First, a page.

Korzybski envisioned his sytem as a way to "sanity". Hubbard never used it for that, and in his Data Series, instead LRH measures all data against his concept of some "ideal scene" (an imaginary reality). A legitimate Data Series SHOULD teach a person to grade and evaluate "truth" (determine how well some report, statement or assertion aligns with reality), whereas Hubbard slants the whole subject towards "ideal scenes" and expansion of a group.

    People yap endlessly in Scn about "ideal scenes". What is an ideal? It is a non-existing POSSIBLE future reality. It is largely, at the moment, NOT REAL. To a large degree, ideal scenes are "fantasies". Not always, as there "can" be a clear statement of an ideal scene for some activity. But, things like "Clear" and "OT", asserted ideal scenes, largely do NOT exist, nobody has seen anyone with these states (other than just believing them to be true and exist), and these exist much more as IDEAS than as any actual achievable reality. Korzybski would have had a field day with THOSE ideas. Same as the definition of Flag as the "Mecca of Technical Perfection." This is a CLAIM. It is an ASSERTION. It is PR. It is a definition, that by honest observation is FAR off the mark. Hell, Flag, through the majority of its existence has had TECH MISSIONS to sort out and correct the "out tech". It has had such mission MORE of the time than not. The definition of Flag as a "Mecca" is the result of survey tech and PR tech, and has little to do with any related truth or reality. Applying concepts of general semantics to the subject of Scn can be very enlightening. Just begin looking for all those instances where Scn words, concepts and defintions do NOT well align with or describe actual REAL situations and events. There are many.
    Last edited: Oct 13, 2009
  3. fisherman

    fisherman Patron with Honors


    Thanks for your comments! I guess we're all subject to the "streams of thought" running through our time.

    I read my first Hubbard lecture, taking a break from some unrelated research. I have a degree in philosophy, so LRH's incorrect references 'stood out like a sore thumb'. Oddly, even though I could see the errors, I was 'drawn in' to read more and more, expecting Hubbard to write something that would pull it all together and make sense. That never happened, 'there was no there, there'.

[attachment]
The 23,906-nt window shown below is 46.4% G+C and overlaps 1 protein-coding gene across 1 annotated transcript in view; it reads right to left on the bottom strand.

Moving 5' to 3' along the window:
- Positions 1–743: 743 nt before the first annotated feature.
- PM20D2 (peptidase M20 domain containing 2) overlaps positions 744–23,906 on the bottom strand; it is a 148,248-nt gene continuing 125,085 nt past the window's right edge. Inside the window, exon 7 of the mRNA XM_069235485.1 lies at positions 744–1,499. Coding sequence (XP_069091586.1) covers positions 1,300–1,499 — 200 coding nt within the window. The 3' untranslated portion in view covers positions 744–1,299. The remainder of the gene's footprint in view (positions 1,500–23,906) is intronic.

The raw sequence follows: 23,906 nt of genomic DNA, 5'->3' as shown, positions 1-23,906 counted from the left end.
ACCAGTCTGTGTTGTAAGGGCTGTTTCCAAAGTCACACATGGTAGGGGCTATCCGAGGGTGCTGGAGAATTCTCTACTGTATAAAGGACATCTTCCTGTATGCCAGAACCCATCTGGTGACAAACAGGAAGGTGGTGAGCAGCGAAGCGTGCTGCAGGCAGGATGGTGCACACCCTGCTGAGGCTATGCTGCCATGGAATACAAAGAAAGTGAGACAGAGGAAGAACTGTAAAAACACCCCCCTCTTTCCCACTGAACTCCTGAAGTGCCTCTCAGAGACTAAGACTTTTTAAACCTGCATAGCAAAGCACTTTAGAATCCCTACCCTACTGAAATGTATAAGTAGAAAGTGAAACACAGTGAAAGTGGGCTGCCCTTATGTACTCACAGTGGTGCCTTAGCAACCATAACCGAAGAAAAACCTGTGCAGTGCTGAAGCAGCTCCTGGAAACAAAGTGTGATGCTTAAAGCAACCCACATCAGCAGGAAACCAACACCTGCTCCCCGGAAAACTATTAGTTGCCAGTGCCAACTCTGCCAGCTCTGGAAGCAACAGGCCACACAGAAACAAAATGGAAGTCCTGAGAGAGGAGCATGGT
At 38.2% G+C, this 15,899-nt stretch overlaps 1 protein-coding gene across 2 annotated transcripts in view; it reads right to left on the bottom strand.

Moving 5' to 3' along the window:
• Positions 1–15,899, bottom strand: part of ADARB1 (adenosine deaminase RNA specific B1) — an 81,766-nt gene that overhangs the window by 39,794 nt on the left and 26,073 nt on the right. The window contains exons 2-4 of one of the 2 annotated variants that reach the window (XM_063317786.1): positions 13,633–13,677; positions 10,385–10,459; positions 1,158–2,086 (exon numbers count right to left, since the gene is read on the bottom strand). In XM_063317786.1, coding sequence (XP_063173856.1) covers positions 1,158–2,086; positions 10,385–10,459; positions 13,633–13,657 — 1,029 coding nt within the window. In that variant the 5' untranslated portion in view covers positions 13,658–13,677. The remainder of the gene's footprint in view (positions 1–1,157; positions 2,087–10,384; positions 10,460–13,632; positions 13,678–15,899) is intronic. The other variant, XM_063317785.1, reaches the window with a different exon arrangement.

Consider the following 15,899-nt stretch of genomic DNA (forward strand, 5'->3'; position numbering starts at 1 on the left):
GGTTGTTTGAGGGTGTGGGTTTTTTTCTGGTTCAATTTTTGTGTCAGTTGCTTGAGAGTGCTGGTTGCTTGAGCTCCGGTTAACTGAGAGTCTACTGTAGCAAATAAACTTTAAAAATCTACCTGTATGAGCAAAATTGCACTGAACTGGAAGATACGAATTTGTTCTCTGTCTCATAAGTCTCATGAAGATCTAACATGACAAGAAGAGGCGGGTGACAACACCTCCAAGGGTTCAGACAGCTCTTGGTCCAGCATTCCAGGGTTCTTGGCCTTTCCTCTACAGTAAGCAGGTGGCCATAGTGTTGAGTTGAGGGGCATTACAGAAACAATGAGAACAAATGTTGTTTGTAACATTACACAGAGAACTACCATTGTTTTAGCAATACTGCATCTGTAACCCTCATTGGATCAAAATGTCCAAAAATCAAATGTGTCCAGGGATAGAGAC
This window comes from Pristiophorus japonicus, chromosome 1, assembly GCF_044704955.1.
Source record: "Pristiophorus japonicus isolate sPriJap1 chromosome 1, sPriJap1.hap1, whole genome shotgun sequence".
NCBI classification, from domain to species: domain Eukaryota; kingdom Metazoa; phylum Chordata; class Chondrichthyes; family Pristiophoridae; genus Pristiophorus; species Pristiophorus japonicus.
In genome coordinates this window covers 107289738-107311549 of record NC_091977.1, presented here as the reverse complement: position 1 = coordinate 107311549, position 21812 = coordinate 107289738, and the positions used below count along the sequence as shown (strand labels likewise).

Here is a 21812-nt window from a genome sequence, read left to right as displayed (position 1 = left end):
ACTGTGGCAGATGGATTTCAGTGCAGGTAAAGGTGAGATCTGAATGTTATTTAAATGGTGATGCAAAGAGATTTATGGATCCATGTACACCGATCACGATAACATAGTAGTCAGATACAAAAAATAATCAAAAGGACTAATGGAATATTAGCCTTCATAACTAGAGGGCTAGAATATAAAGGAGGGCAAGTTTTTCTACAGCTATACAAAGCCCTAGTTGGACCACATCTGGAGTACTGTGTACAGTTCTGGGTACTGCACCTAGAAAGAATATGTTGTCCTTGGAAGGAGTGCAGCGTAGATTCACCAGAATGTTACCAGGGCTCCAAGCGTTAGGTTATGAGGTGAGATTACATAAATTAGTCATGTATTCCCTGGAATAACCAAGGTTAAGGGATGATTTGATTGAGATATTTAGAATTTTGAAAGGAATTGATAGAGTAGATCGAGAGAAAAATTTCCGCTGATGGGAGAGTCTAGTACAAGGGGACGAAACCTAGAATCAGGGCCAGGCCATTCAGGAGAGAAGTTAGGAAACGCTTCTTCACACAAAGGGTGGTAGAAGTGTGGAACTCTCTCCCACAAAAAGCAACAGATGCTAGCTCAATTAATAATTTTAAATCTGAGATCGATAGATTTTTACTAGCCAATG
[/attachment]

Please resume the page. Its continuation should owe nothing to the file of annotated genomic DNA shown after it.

My 'working hypothesis' is that Hubbard borrowed ideas, but never elaborated them in any depth. Whatever 'depth' we find is likely a a 'projection' of own own ideas -- an inference created to make sense of the non-sensible.

    I'm sure your right that Hubbard 'lifted' freely from Korzybski, but I wonder if Korzybski would recognize the depth of his ideas in Hubbard's writing? Or feel that Hubbard 'expanded on them'.

    On the whole, I don't see evidence of Hubbard 'expanding' on the ideas of any 'great thinkers'. I think Hubbard plagiarized superficial bits and we 'read in' the rest.

    Hubbard's plagiarizing seems most obvious when it comes to 'systems' like Korzybski's. The components of a 'system' are more recognizable, which may make the 'borrowing' appear more 'profound'.

    Scientology 'tech' was concocted in an 'age of systems' -- 'Management By Objectives', 'NASA', 'Alfred Sloan's GM', 'Political Science', 'Organizatioal Science', etc. Hubbard tapped into these "streams of thought" to construct a superficial 'system' of 'human awareness potential'.

    You mention "ideal scenes" -- all of that post-war 'systems think' was intended to engender an "ideal scene" of one kind or another. That was the 'current of the time'. In the midst of the 'Cold War' we hoped "systems" would bring certainty to an uncertain world. Sometimes, it did. But as you cogently point out: